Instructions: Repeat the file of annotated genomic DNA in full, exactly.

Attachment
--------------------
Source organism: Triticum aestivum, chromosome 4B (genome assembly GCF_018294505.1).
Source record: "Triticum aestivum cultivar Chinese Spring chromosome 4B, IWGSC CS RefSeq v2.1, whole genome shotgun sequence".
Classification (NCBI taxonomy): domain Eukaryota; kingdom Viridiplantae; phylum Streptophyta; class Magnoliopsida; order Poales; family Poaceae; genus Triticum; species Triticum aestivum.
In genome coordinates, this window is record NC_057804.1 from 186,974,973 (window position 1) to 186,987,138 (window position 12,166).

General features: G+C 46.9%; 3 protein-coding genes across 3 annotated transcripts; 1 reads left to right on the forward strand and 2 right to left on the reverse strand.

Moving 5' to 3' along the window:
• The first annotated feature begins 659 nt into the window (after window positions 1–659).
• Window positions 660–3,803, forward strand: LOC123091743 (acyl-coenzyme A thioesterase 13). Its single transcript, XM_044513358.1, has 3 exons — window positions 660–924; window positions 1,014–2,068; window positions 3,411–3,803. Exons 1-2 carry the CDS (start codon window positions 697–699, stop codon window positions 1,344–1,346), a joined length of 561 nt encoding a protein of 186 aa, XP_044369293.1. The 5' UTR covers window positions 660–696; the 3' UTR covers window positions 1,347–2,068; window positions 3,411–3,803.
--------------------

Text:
Source organism: Triticum aestivum, chromosome 4B (genome assembly GCF_018294505.1).
Source record: "Triticum aestivum cultivar Chinese Spring chromosome 4B, IWGSC CS RefSeq v2.1, whole genome shotgun sequence".
Classification (NCBI taxonomy): domain Eukaryota; kingdom Viridiplantae; phylum Streptophyta; class Magnoliopsida; order Poales; family Poaceae; genus Triticum; species Triticum aestivum.
In genome coordinates, this window is record NC_057804.1 from 186,974,973 (window position 1) to 186,987,138 (window position 12,166).

General features: G+C 46.9%; 3 protein-coding genes across 3 annotated transcripts; 1 reads left to right on the forward strand and 2 right to left on the reverse strand.

Moving 5' to 3' along the window:
• The first annotated feature begins 659 nt into the window (after window positions 1–659).
• Window positions 660–3,803, forward strand: LOC123091743 (acyl-coenzyme A thioesterase 13). Its single transcript, XM_044513358.1, has 3 exons — window positions 660–924; window positions 1,014–2,068; window positions 3,411–3,803. Exons 1-2 carry the CDS (start codon window positions 697–699, stop codon window positions 1,344–1,346), a joined length of 561 nt encoding a protein of 186 aa, XP_044369293.1. The 5' UTR covers window positions 660–696; the 3' UTR covers window positions 1,347–2,068; window positions 3,411–3,803.